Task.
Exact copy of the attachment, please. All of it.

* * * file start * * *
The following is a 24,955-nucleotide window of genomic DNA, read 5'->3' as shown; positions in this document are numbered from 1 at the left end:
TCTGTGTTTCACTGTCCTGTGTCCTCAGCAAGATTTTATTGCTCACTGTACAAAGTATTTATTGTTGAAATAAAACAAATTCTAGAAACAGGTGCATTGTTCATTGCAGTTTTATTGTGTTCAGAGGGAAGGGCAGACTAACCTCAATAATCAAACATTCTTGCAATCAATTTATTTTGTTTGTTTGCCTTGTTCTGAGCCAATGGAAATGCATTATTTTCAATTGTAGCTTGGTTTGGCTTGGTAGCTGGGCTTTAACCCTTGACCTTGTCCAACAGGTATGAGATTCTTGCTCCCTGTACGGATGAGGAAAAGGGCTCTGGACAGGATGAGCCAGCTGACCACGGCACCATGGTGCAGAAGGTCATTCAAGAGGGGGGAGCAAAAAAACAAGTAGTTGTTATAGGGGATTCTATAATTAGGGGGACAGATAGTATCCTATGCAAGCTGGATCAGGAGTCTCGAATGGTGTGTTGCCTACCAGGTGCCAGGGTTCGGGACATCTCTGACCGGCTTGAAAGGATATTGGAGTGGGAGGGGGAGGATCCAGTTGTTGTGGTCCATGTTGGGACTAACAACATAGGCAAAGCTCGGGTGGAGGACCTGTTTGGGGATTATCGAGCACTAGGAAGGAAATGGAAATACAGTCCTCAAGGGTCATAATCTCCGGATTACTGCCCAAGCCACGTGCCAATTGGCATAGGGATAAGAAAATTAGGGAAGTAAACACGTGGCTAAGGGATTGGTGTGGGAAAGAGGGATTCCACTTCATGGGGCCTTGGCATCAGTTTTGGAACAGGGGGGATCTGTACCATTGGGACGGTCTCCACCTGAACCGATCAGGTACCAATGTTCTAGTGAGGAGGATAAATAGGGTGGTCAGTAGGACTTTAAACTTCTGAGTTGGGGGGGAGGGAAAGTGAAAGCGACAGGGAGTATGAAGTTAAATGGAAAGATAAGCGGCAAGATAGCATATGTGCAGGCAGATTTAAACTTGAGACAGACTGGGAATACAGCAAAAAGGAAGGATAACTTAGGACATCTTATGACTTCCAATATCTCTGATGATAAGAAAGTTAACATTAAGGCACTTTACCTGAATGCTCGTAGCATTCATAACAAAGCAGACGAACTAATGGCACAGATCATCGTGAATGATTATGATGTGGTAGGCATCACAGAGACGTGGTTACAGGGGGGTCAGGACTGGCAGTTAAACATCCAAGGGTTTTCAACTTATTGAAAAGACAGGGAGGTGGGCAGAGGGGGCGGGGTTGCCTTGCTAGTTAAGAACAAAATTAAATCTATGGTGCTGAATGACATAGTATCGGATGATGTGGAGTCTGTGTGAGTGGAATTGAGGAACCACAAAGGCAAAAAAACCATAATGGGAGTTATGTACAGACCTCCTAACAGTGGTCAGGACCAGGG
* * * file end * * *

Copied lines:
The following is a 24,955-nucleotide window of genomic DNA, read 5'->3' as shown; positions in this document are numbered from 1 at the left end:
TCTGTGTTTCACTGTCCTGTGTCCTCAGCAAGATTTTATTGCTCACTGTACAAAGTATTTATTGTTGAAATAAAACAAATTCTAGAAACAGGTGCATTGTTCATTGCAGTTTTATTGTGTTCAGAGGGAAGGGCAGACTAACCTCAATAATCAAACATTCTTGCAATCAATTTATTTTGTTTGTTTGCCTTGTTCTGAGCCAATGGAAATGCATTATTTTCAATTGTAGCTTGGTTTGGCTTGGTAGCTGGGCTTTAACCCTTGACCTTGTCCAACAGGTATGAGATTCTTGCTCCCTGTACGGATGAGGAAAAGGGCTCTGGACAGGATGAGCCAGCTGACCACGGCACCATGGTGCAGAAGGTCATTCAAGAGGGGGGAGCAAAAAAACAAGTAGTTGTTATAGGGGATTCTATAATTAGGGGGACAGATAGTATCCTATGCAAGCTGGATCAGGAGTCTCGAATGGTGTGTTGCCTACCAGGTGCCAGGGTTCGGGACATCTCTGACCGGCTTGAAAGGATATTGGAGTGGGAGGGGGAGGATCCAGTTGTTGTGGTCCATGTTGGGACTAACAACATAGGCAAAGCTCGGGTGGAGGACCTGTTTGGGGATTATCGAGCACTAGGAAGGAAATGGAAATACAGTCCTCAAGGGTCATAATCTCCGGATTACTGCCCAAGCCACGTGCCAATTGGCATAGGGATAAGAAAATTAGGGAAGTAAACACGTGGCTAAGGGATTGGTGTGGGAAAGAGGGATTCCACTTCATGGGGCCTTGGCATCAGTTTTGGAACAGGGGGGATCTGTACCATTGGGACGGTCTCCACCTGAACCGATCAGGTACCAATGTTCTAGTGAGGAGGATAAATAGGGTGGTCAGTAGGACTTTAAACTTCTGAGTTGGGGGGGAGGGAAAGTGAAAGCGACAGGGAGTATGAAGTTAAATGGAAAGATAAGCGGCAAGATAGCATATGTGCAGGCAGATTTAAACTTGAGACAGACTGGGAATACAGCAAAAAGGAAGGATAACTTAGGACATCTTATGACTTCCAATATCTCTGATGATAAGAAAGTTAACATTAAGGCACTTTACCTGAATGCTCGTAGCATTCATAACAAAGCAGACGAACTAATGGCACAGATCATCGTGAATGATTATGATGTGGTAGGCATCACAGAGACGTGGTTACAGGGGGGTCAGGACTGGCAGTTAAACATCCAAGGGTTTTCAACTTATTGAAAAGACAGGGAGGTGGGCAGAGGGGGCGGGGTTGCCTTGCTAGTTAAGAACAAAATTAAATCTATGGTGCTGAATGACATAGTATCGGATGATGTGGAGTCTGTGTGAGTGGAATTGAGGAACCACAAAGGCAAAAAAACCATAATGGGAGTTATGTACAGACCTCCTAACAGTGGTCAGGACCAGGG